New Bern, North Carolina Page3
Photos/text this page courtesy of Brian Duckworth, NC
For any use of these photos contact

(January 2008) Enlarge Tryon Palace was one of the finest mansions of its time and place, and has been compared with the Governor's Palace at Williamsburg as a painstaking reconstruction of an important 18th-century building. It was built, 1767-70, to the late Georgian design of John Hawks, an English architect brought to America for this purpose. The two-story central block contained a full basement and attic, and was used for the Governor's residence and assembly meetings; of the two connecting wings, the west was stables and the east the kitchen and Governor's secretary's office. The building passed into colonial control in May 1775, and was the seat of North Carolina's State government until the capital was moved to Raleigh in 1794. Deserted, the palace fell rapidly into ruin. In 1944 Mrs. Maude Moore Latham established a trust fund for its reconstruction, and next year the Tryon Palace Commission was established. The fund has been increased by other gifts including the bequest of Mrs. Latham's entire estate, making possible a comprehensive research project and careful reconstruction of the structure. With buildings furnished and grounds landscaped, Tryon Palace has proved to be the object of great visitor interest. Courtesy of NPS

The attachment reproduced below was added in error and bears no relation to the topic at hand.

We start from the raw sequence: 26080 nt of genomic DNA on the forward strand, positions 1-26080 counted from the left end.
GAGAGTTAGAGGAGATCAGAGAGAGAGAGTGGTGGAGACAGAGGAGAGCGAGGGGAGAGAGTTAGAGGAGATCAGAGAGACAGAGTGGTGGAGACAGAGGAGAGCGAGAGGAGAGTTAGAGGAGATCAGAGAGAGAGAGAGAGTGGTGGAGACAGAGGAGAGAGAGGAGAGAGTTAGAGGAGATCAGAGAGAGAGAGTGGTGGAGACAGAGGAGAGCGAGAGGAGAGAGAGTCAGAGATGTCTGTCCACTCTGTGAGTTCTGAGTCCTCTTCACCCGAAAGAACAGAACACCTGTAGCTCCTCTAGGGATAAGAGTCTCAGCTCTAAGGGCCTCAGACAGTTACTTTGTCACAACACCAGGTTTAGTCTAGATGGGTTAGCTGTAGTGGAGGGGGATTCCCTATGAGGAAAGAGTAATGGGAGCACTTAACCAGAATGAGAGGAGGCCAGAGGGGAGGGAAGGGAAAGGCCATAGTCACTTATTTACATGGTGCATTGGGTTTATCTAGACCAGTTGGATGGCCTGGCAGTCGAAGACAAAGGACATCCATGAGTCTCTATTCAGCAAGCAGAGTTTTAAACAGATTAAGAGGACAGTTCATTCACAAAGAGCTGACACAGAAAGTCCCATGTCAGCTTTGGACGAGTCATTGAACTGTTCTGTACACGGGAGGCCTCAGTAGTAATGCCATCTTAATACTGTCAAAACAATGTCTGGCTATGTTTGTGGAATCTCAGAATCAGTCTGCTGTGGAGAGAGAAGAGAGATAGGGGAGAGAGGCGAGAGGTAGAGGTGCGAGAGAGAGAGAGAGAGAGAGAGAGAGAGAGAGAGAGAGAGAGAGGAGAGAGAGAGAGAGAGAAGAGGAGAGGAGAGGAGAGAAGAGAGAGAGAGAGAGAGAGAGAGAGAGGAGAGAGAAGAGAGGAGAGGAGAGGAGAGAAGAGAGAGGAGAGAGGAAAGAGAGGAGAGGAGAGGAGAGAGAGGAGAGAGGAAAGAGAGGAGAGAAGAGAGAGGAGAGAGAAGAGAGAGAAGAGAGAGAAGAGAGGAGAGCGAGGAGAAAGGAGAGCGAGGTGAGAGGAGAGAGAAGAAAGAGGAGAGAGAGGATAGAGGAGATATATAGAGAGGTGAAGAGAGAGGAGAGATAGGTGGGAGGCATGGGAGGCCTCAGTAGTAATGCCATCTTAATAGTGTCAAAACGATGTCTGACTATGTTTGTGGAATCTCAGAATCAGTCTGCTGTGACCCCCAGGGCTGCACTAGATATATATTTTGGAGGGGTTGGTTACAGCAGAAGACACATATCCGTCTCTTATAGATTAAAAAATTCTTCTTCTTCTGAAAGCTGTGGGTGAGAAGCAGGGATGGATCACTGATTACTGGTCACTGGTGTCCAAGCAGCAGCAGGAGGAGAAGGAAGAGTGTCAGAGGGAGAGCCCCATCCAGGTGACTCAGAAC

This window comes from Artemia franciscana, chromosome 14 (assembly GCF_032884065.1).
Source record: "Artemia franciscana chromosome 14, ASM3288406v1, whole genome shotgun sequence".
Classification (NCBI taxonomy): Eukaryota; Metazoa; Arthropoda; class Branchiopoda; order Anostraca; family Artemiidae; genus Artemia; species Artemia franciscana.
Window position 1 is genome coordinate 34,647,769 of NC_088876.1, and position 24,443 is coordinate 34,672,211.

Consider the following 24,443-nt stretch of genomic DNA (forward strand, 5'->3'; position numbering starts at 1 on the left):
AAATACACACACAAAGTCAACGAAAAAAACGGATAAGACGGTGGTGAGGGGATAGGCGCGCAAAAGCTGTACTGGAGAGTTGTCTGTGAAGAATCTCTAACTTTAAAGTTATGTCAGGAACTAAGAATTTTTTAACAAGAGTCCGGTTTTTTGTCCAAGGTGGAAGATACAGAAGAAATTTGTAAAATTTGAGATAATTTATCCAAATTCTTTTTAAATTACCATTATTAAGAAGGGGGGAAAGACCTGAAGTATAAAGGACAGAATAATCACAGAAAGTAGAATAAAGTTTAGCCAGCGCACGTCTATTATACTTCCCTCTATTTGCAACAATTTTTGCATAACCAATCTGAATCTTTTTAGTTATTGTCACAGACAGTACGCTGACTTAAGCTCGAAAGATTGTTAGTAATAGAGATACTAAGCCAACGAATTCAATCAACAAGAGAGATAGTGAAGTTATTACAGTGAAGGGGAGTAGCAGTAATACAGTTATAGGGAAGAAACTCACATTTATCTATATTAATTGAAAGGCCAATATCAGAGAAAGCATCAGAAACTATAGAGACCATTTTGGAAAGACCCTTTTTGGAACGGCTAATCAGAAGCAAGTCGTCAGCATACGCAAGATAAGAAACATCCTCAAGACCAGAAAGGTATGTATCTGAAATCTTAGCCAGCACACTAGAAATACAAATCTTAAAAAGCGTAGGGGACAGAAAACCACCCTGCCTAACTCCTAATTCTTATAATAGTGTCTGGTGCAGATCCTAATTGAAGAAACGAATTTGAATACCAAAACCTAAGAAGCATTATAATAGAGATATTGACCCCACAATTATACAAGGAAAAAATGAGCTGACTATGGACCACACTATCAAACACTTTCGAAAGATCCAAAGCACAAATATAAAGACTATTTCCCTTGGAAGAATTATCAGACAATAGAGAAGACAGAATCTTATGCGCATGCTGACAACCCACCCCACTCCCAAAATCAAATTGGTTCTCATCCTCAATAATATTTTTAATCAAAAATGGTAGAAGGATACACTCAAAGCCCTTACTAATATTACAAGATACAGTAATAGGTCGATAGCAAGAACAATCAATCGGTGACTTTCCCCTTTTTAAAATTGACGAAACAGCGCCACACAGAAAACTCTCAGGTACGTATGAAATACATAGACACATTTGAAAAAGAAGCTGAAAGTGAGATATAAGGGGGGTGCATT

(January 2008) Enlarge Palmer Tisdale House: Built by Col. Robert Palmer, Purchased in 1776 by silversmith and patriot William Tisdale. Wartime residence of Governor Edward Stanly, sent by President Lincoln to begin bringing North Carolina back to the Union



(January 2008) Enlarge The New Bern First Presbyterian Church served as a Union hospital after the battle


(January 2008) Enlarge John Wright Stanly House, birthplace of General Lewis Armistead


(January 2008) Enlarge Corner view of Armistead's birthplace


(January 2008) Enlarge Civil War Trails Stanly House interpretive marker

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